In a way, the UN’s ‘blue beret’ too bears a ‘non-conformist’ visage as its peacekeepers neither fit categorisations as ‘revolutionaries’ nor as traditional ‘soldiers’. Peacekeepers personify a cultural phenomenon that operates in a complex environment (Rubinstein). While peacekeepers retain their national military (usually camouflage) uniforms during missions, the UN headwear is a symbol of non-conformity in response to sociological preconceptions regarding military culture. In the case of peacekeeping, the implementation and longevity of peacekeepers’ uniforms has occurred through a process of what Rubinstein (50) refers to as ‘cultural’ or ‘symbolic inversion’ wherein traditional notions of military rituals and symbolism have been appropriated or ‘inverted’ and given a new meaning by the UN. In other words, the UN promotes the image of soldiers acting without the use of force in service of peace in order to encode an image of a “world transformed” through the contribution of peacekeeping toward the “elaboration of an image of an international community acting in a neutral, consensual manner” (Rubinstein, 50). Cultural inversion therefore creates a socio-political space wherein normative representations are reconfigured and conditioned as acceptable. Rubinstein argues, however, that the UN’s need to integrate individuals with such diverse backgrounds and perceptions into a collective peacekeeper identity can be problematic. Rubinstein (72) adds that the blue beret is the “most obvious evidence” of an ordinary symbol investing ‘legitimacy’ in peacekeeping through ritual repetition which still holds its cultural relevance to the present day.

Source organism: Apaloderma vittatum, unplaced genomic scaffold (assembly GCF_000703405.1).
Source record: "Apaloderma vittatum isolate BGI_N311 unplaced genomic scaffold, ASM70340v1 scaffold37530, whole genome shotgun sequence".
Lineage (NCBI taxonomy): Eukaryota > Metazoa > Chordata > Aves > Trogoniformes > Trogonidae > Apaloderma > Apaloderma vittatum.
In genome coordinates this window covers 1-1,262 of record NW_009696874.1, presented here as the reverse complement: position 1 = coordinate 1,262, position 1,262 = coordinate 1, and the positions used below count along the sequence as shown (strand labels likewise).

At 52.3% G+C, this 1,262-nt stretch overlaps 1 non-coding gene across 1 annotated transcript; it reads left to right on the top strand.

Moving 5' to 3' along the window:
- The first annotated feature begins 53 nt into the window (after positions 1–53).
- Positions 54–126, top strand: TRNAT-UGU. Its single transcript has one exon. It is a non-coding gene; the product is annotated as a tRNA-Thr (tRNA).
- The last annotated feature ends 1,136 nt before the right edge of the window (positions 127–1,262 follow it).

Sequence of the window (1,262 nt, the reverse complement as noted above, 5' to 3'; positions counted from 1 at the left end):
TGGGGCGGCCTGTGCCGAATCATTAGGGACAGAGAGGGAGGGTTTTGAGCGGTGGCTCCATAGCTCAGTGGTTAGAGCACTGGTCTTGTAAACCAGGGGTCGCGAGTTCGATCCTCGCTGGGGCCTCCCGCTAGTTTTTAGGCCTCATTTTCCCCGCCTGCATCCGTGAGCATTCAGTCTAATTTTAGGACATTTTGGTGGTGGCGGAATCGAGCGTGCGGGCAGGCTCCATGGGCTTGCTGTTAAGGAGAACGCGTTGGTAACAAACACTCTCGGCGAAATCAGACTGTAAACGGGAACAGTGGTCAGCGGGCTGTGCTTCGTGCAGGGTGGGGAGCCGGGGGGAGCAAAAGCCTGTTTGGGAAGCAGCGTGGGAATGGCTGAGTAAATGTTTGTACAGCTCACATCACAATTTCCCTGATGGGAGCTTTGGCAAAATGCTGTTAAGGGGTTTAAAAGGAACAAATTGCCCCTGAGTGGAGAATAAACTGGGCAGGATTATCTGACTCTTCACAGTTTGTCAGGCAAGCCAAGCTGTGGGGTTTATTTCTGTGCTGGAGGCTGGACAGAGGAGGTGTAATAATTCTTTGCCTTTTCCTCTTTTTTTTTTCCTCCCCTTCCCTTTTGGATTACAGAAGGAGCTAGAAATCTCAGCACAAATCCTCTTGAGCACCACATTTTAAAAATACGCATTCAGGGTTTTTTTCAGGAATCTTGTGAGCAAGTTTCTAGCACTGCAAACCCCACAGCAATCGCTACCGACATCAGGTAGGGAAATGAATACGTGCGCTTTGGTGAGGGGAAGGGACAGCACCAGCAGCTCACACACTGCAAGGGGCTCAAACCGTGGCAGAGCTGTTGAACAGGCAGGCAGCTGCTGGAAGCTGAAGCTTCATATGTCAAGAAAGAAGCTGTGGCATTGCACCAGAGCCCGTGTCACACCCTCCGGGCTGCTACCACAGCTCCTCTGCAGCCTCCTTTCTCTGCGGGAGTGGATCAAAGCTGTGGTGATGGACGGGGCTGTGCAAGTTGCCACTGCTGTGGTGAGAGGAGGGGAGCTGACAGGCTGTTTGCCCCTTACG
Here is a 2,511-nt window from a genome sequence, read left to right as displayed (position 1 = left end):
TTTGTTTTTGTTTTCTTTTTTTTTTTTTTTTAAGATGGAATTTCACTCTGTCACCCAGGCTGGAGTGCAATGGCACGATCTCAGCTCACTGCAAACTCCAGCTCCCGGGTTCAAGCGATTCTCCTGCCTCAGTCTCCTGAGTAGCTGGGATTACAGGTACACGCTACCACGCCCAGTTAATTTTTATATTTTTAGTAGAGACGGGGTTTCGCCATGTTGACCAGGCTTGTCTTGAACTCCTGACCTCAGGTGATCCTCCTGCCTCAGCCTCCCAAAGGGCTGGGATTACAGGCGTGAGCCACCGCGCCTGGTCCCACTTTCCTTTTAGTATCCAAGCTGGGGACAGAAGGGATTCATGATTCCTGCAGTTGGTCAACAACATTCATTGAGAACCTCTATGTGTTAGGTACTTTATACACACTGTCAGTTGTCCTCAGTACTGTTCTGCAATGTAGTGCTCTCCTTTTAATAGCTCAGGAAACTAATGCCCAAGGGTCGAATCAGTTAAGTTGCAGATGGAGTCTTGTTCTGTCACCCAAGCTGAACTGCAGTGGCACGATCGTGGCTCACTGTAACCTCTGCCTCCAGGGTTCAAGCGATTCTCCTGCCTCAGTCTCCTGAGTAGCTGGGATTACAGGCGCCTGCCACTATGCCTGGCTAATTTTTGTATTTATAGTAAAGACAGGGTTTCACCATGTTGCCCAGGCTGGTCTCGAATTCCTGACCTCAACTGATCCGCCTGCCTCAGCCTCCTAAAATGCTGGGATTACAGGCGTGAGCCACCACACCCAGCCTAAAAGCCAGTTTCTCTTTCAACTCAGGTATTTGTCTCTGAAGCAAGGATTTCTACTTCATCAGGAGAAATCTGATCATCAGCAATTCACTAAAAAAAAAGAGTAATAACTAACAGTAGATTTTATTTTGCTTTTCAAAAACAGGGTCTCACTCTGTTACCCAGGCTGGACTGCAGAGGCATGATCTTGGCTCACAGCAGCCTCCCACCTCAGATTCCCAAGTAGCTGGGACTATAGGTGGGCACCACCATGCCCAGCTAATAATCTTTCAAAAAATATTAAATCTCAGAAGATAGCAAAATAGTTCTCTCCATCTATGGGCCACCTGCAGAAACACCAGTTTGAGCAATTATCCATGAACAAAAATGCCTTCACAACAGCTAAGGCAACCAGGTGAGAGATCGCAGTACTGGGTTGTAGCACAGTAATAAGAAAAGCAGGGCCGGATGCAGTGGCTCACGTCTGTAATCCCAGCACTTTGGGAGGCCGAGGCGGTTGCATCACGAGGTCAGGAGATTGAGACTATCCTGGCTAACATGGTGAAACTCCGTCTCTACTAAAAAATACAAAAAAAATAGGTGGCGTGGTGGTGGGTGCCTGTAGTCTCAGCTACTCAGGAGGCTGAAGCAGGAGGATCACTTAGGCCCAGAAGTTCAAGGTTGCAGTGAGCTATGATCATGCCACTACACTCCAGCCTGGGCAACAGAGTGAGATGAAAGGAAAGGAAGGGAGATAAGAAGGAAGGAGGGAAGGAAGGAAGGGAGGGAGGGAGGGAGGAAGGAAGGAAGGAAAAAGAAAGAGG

Arguably, institutional uniforms are symbols which profoundly shape human experience, validating contextual action according to the symbol’s meanings relevant to those wearing it. In this way, uniform symbolism not only allows us to make sense of our daily experiences, but allows us to construct and understand our identities and our interactions with others who are also part of the symbolic culture we are situated in. Consider, for example, a police officer. A police officer’s uniform not only grants them membership to the policing institution but also necessarily grants them certain powers, privileges, and jurisdictions within society which thereby impact on the way they see the world and interact with it. Necessarily, the social and cultural identity one acquires from wearing a specific uniform only effectively functions by “investing differences”, however large or small, into these symbols that “distinguish us from others” (Rubinstein, 74). For example, a policeman’s badge is a signifier that they are, in fact, part of an exclusive group that the majority of the citizenry are not. To this extent, the use of uniforms is not without its controversies or without the capacity to be misused as a tool of discrimination in a ‘them’ versus ‘us’ scenario. Referring to case regarding the beret, for example, in 2000 then US Army Chief of Staff, General Eric Shineski, announced that the black beret – traditionally worn exclusively by specialised US Army units such as ‘Rangers’ – would become a standardised part of the US Army uniform for all soldiers and would denote a “symbol of unity”. General Shineski’s decision for the new headgear symbolised “the half-million-strong army’s transition to a lighter, more agile force that can respond more rapidly to distant trouble spots” (Borger). This was, however, met with angry backlash particularly from the Rangers who stated that they “were being robbed of a badge of pride” as “the beret is a symbol of excellence … that is not to be worn by everybody” (Borger). Responses to the proposition pointed to the problem of ‘low morale’ that the military faced, which could not be fixed just by “changing hats” (Borger).